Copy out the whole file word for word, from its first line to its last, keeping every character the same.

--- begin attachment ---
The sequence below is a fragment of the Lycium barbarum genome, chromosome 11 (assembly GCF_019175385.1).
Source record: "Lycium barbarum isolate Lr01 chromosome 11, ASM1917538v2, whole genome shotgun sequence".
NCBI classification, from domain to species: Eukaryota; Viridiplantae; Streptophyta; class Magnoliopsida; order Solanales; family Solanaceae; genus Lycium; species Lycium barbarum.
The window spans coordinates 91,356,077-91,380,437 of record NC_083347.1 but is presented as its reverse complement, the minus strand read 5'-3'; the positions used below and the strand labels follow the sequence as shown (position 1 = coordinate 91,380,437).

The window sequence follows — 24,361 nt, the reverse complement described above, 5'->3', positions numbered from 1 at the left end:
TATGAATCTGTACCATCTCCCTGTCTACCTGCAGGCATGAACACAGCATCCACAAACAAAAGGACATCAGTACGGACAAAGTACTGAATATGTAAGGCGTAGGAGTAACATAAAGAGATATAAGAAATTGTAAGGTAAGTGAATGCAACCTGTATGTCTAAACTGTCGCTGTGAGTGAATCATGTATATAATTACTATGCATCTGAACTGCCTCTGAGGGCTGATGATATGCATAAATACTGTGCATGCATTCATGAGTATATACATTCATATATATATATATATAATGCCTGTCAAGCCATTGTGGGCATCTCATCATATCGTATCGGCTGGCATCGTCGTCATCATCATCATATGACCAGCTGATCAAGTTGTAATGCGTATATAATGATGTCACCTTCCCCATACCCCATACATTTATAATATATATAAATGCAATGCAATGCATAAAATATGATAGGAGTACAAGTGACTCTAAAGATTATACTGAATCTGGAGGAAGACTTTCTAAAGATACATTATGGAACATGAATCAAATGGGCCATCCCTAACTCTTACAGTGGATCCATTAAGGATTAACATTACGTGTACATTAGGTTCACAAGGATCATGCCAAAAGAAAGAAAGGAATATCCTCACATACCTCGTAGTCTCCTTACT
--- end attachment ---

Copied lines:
The sequence below is a fragment of the Lycium barbarum genome, chromosome 11 (assembly GCF_019175385.1).
Source record: "Lycium barbarum isolate Lr01 chromosome 11, ASM1917538v2, whole genome shotgun sequence".
NCBI classification, from domain to species: Eukaryota; Viridiplantae; Streptophyta; class Magnoliopsida; order Solanales; family Solanaceae; genus Lycium; species Lycium barbarum.
The window spans coordinates 91,356,077-91,380,437 of record NC_083347.1 but is presented as its reverse complement, the minus strand read 5'-3'; the positions used below and the strand labels follow the sequence as shown (position 1 = coordinate 91,380,437).

The window sequence follows — 24,361 nt, the reverse complement described above, 5'->3', positions numbered from 1 at the left end:
TATGAATCTGTACCATCTCCCTGTCTACCTGCAGGCATGAACACAGCATCCACAAACAAAAGGACATCAGTACGGACAAAGTACTGAATATGTAAGGCGTAGGAGTAACATAAAGAGATATAAGAAATTGTAAGGTAAGTGAATGCAACCTGTATGTCTAAACTGTCGCTGTGAGTGAATCATGTATATAATTACTATGCATCTGAACTGCCTCTGAGGGCTGATGATATGCATAAATACTGTGCATGCATTCATGAGTATATACATTCATATATATATATATATAATGCCTGTCAAGCCATTGTGGGCATCTCATCATATCGTATCGGCTGGCATCGTCGTCATCATCATCATATGACCAGCTGATCAAGTTGTAATGCGTATATAATGATGTCACCTTCCCCATACCCCATACATTTATAATATATATAAATGCAATGCAATGCATAAAATATGATAGGAGTACAAGTGACTCTAAAGATTATACTGAATCTGGAGGAAGACTTTCTAAAGATACATTATGGAACATGAATCAAATGGGCCATCCCTAACTCTTACAGTGGATCCATTAAGGATTAACATTACGTGTACATTAGGTTCACAAGGATCATGCCAAAAGAAAGAAAGGAATATCCTCACATACCTCGTAGTCTCCTTACT